Bring the Kids: 'Rumpelstiltskin' Gets a Makeover in 'Riddle Me'

Free children's opera at UCSC re-imagines the classic fairy tale with a message of friendship, acceptance of difference, self-sacrifice and loyalty.

It’s a sad state of affairs when hiking through our majestic redwoods and building sandcastles in the middle of winter can inspire a refrain of “borrrrring.” I suppose rich people even get tired of Veuve Clicquot and caviar, eventually.

So I’m always game for something different (and cheap) to do with my spoiled brats over the weekend. Bonus points for an activity that doesn’t involve hot dogs or tokens and exposes them to some type of culture.

This weekend, will premier a free children’s opera titled, Riddle Me, promoted as a performance for both the young and young at heart. The show is loosely based on the 1812 Brothers Grimm story of Rumpelstiltskin.

Singers from the UCSC Voice Department, including choir soloists and a small female ensemble, will join a chamber orchestra to perform composer Allen Shearer’s original score at the UCSC Music Center Recital Hall at 11 a.m.  and 1 p.m. on Sunday.

If you remember your fairy tales, in Rumpelstiltskin, a poor miller boasts that his daughter can spin straw into gold. Hearing about her talents, the greedy king shuts her in a tower with a spinning wheel and demands that she turns the straw into gold or be killed. When she has nearly given up hope, an evil dwarf (Rumpelstiltskin) rescues her by performing the task in return for the promise of her firstborn child.

The young girl blissfully marries the rich king, and all is well until her first child is born. The dwarf returns to claim his payment and rejects offers of her new-found wealth in substitution. Rumpelstiltskin provides her one chance out of the pact: If she can guess his name, she can keep her child. Ultimately, she does figure it out and gets her happily-ever-after ending.

Librettist Claudia Stevens has re-imagined the story with a modern-day consciousness around topics such as greed, oppression, discrimination and false values. Significant changes have been made to the characters to allow the audience to muse on the messages without the clichés of traditional folk tales distracting them from the problems at play.

For example, the boastful father is recast as a competitive mother, who seeks to expand herself by exploiting her daughter’s accomplishments. The bullying king is portrayed manifestly as the bully he is and becomes the real villain of the narrative.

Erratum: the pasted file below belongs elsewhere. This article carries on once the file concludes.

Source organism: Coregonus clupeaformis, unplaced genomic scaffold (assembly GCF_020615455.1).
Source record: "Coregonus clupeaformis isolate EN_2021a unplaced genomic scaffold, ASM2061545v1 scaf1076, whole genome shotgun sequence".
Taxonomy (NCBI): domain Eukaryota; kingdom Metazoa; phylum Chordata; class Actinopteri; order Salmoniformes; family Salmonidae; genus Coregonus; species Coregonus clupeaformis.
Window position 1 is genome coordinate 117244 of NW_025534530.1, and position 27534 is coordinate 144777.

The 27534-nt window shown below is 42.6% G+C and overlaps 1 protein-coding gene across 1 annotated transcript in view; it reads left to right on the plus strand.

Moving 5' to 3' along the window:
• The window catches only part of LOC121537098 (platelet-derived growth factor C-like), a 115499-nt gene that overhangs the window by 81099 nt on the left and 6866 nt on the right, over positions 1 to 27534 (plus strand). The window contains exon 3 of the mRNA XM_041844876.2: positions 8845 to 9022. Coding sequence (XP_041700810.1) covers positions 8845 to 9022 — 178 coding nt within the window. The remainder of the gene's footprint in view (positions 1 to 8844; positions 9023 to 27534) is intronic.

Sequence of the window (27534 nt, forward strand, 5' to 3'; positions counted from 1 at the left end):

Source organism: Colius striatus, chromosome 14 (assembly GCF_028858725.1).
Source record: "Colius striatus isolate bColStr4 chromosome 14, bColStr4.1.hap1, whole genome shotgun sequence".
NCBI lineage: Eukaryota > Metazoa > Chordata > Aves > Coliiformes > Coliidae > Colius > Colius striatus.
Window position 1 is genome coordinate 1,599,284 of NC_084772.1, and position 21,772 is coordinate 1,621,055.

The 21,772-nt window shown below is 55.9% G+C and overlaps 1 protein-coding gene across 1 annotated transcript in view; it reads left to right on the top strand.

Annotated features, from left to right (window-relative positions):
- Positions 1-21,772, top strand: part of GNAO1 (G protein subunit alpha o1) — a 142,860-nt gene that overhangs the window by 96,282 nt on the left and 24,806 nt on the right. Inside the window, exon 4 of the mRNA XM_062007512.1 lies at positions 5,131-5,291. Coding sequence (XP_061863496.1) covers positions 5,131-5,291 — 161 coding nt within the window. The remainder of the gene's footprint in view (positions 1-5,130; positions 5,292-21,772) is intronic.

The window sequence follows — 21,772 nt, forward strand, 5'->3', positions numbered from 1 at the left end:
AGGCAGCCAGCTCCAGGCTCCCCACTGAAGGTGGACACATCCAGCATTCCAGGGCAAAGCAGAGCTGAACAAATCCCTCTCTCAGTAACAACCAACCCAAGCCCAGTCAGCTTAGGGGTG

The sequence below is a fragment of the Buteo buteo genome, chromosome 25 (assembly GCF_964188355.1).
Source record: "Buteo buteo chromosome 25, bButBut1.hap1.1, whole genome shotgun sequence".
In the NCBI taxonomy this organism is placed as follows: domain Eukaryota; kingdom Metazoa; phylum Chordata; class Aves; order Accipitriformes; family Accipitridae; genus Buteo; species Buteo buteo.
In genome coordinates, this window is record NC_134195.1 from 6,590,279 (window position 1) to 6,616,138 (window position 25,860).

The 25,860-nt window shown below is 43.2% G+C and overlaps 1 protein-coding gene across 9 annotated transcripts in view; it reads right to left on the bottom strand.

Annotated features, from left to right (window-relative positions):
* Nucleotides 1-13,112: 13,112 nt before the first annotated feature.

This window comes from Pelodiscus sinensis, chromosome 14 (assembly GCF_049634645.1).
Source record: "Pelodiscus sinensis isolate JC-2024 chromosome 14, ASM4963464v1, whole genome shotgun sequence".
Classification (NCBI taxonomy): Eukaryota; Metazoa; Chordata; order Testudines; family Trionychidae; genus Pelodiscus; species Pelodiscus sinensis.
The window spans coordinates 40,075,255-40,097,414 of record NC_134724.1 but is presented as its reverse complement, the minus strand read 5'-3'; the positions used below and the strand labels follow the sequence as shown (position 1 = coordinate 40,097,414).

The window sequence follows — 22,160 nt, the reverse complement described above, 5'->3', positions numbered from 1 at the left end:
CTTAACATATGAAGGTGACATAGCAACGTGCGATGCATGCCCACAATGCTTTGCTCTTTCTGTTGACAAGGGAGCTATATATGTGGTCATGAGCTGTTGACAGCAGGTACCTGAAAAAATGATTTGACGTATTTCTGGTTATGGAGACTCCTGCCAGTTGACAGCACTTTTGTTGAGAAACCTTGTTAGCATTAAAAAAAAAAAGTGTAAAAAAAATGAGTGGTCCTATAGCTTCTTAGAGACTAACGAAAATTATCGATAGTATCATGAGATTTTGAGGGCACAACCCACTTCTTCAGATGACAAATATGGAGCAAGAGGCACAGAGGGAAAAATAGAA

In Stevens' adaptation, Rumpelstilskin, or “Riddle,” is less iniquitous and more mythical, representing a mysterious creature from ancient times come to help nudge humanity toward a much-needed attitude adjustment. Riddle reminds us about the meaning of friendship, acceptance of difference, self-sacrifice and loyalty.

“Directing the children’s opera is such a blessing, because it lets UCSC give back to the community in a fun way for families,” explained Brian Staufenbiel, director of opera programs. “The kids love getting swept away in the fantasy of shows like Hansel and Gretel and Riddle Me, but they also walk away with important lessons. Riddle Me helps kids understand that although people make big mistakes, they can learn from their choices and ultimately be forgiven.”

Last year ,Staufenbiel brought Many Moons to local audiences, a one-act opera based on the children's book of the same name by James Thurber. UCSC hopes to introduce the next generation to classical opera by removing some of the barriers that traditionally send kids running for the nearest arcade.

For starters, Riddle Me is sung entirely in English, rather than the typical Italian or German that can, well, seem like a foreign language to young ears. To cater to shorter attention spans, Riddle Me runs at 45 minutes instead of two-plus hours. Both shows are purposely matinees so the little ones won’t be up and insane past bedtime.

Best of all, it’s a free program for families and the perfect excuse for your little princess to model her newest Belle or Jasmine costume. Personally I have every intention of forcing my boys into shirts with buttons.


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